While Android tablets are expected to exceed iPad sales by 2016, Google’s mobile camp still has a long road ahead. One way Google hopes to expedite its tablet efforts is to release one of its own. The self-promoted device strategy worked with smartphones, as the G1 introduced Android to the world. A similar path to success is expected for tablets, but it seems the iPad is still far ahead of the competition.
With news of Google’s plans to create its own tablet, the company is hoping to even out the odds a bit, as Appolicious Advisor Phil Hornshaw pointed out earlier. The search giant will likely leverage Samsung or Asus (what about Motorola?) to manufacturer the Google tablet. But it will take more than just another tablet to tip the scales in Android’s favor, as this mobile OS still struggles with fragmented version rollouts and an ecosystem that’s still pulling itself together.
A Google tablet won’t fix Android fragmentation
Android’s tablet market has already seen a slew of releases from various OEMs like Samsung and even Dell. But as Google seeks the best fit for tablet-ready software, including Honeycomb and Ice Cream Sandwich, manufacturers and developers alike are faced with a dizzying infrastructure laced with optimization requirements across versions and devices. It’s a crowded market for Android devices in general, and throwing more tablets on the pile won’t necessarily solve the issue.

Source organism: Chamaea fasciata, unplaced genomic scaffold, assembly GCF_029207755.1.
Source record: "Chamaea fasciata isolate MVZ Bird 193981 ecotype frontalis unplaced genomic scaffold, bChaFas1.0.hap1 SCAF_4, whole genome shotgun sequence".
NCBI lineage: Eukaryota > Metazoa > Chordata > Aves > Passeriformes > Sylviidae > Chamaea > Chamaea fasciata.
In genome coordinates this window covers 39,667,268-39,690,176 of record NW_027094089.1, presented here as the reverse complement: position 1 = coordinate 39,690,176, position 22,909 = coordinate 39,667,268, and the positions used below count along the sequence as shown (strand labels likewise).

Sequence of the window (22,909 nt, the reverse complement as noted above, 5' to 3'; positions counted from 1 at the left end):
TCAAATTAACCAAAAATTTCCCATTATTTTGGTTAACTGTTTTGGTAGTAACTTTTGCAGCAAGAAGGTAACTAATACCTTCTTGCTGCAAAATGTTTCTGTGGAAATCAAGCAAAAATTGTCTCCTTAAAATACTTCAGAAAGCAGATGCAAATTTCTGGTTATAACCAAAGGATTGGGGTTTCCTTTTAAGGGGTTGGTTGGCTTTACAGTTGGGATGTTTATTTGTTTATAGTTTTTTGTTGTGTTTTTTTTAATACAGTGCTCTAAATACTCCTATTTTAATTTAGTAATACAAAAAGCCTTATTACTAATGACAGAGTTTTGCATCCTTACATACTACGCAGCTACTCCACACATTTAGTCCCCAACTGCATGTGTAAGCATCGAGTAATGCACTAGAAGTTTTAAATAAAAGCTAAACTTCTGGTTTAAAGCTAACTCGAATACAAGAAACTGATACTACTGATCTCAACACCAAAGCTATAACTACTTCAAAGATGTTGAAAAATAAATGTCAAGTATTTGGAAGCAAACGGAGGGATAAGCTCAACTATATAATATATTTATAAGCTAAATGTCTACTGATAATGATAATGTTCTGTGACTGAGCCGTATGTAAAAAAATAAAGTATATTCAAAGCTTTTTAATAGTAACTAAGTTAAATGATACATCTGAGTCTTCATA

A possible benefit for Google driving its own tablet efforts is that it could focus its hardware and software initiatives into a single device. Google knows what it wants from Android, and it may have to release its own product to prove that point.
This semblance of market consolidation is something I’ve mentioned time and again, and though Google often denies any goals around hard-lined compression (i.e. not taking full advantage of its Motorola acquisition to develop its own line of products), the real story seems to be unfolding in a different way. A Google tablet, for example, would represent a necessary aspect of a company that should have better control of its own operating system.
Google’s opportunity to compete with the iPad
And this is where Google’s extended ecosystem also contributes to their market consolidation, especially under the leadership of re-instated CEO Larry Page. He’s already trimmed the fat on the experimental projects like Knol and Wave that Google’s launched over the years, compacting the company initiatives under a more unified motif. Search, social and mobile are key drivers for Google, and they all come together under Android’s hood.
The battle for the tablet market transcends the devices themselves and spills into the extended marketplace, where the iPad has iTunes, iBooks and iCloud. Google’s pooling its efforts around the re-branded Play Store, with Google+ and Google Docs playing their own roles. Google is also rumored to be working on a cloud storage and file-sharing system called GDrive, which would also require mobile access and Android integration in the long run.
Details on Google’s tablet remain sparse, and there’s no telling how much Apple should worry over its iPad’s market position. But this is Google’s grand opportunity to offer a true competitor to the iPad, combining a device with surrounding services that appeal to consumers operationally as well as on price. This has been Android’s winning combination for the smartphone market, and could impact the tablet sector as well.